Champions League: Celtic accuse rivals Shakhter of disrespect

Shakhter Karagandy coach Viktor Kumykov

Champions League play-off round 2nd leg

Celtic Park, Glasgow
Wednesday, 28 August
19:45 BST
Listen on BBC Radio Scotland 810 MW and on DAB digital radio; live text commentary on BBC Sport website

Neil Lennon says claims by the Shakhter Karagandy coach that they could score two goals at Celtic Park are disrespectful to the Glasgow team.

The Celtic boss says the comments by Viktor Kumykov could work in the Scots' favour despite the Kazakh champions leading 2-0 from their home leg.

"I think it is very dangerous and it can always come back to bite you," said Lennon of the perceived confidence.

"This is a two-game tie and it is disrespectful to my team as well."

Comments attributed to Kumykov and published in morning newspapers were in stark contrast to his remarks on his squad's arrival at Glasgow Airport.

He had told BBC Scotland through an interpreter that he believed Celtic remained favourites for the tie.

Lennon says reaching the group stage of the Champions League is motivation enough for his players but thinks the comments attributed to Kumykov can only help his side.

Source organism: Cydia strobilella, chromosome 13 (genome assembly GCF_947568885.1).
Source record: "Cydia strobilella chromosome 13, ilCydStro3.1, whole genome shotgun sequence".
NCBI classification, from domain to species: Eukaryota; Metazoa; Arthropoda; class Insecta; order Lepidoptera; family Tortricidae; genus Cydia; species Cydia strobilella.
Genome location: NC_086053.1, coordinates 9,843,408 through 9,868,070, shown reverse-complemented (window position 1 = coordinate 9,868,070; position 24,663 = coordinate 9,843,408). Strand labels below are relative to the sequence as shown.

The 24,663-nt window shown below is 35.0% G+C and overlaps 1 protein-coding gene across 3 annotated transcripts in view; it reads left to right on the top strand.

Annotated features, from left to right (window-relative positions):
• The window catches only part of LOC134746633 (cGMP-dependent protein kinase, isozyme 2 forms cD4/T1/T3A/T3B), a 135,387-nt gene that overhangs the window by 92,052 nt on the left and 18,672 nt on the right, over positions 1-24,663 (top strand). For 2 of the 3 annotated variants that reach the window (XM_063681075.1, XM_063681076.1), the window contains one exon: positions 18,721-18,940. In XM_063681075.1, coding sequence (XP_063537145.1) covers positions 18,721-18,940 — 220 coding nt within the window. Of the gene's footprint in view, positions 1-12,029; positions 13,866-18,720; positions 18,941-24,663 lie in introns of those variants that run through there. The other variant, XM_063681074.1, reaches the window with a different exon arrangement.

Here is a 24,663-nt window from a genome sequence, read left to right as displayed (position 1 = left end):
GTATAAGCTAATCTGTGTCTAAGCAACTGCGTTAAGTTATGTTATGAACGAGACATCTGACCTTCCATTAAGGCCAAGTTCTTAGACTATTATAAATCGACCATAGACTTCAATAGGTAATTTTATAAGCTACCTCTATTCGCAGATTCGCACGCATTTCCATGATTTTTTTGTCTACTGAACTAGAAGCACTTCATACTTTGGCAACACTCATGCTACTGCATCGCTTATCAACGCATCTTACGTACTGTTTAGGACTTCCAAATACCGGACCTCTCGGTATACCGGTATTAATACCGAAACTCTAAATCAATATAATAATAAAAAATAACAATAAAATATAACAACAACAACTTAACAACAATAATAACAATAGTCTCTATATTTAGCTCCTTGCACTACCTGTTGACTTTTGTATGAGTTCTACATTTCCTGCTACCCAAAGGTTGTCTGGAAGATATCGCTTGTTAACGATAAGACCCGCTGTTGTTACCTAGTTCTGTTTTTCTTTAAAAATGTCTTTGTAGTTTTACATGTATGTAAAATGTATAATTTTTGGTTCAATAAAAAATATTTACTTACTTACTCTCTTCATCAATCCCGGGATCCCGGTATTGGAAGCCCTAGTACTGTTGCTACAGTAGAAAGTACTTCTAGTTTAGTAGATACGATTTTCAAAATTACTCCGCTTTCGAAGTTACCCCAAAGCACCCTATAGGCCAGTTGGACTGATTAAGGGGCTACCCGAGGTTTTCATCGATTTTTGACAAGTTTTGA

"We know we have to win the game by three goals," he said.

"If they score, we need to score four, if they score two - according to their manager - then we need to score five.

"I don't need to motivate my players for tomorrow night.

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Interview - Celtic manager Neil Lennon

"But if they want to keep talking the way they are doing then that's fine.

"Looking at the first game in the cold light of day, there is no doubt that we were the better team and created the better chances.

"We have 90 minutes to score two goals. Regardless, we could score the first goal in the 75th minute or 80th minute and that would still give us 10 or 15 minutes to get another one.

"There is no rush on our part to come out all guns blazing and try to force the early goal.

"So we will let the game take its natural course, as long we have control of the game that is the most important thing."

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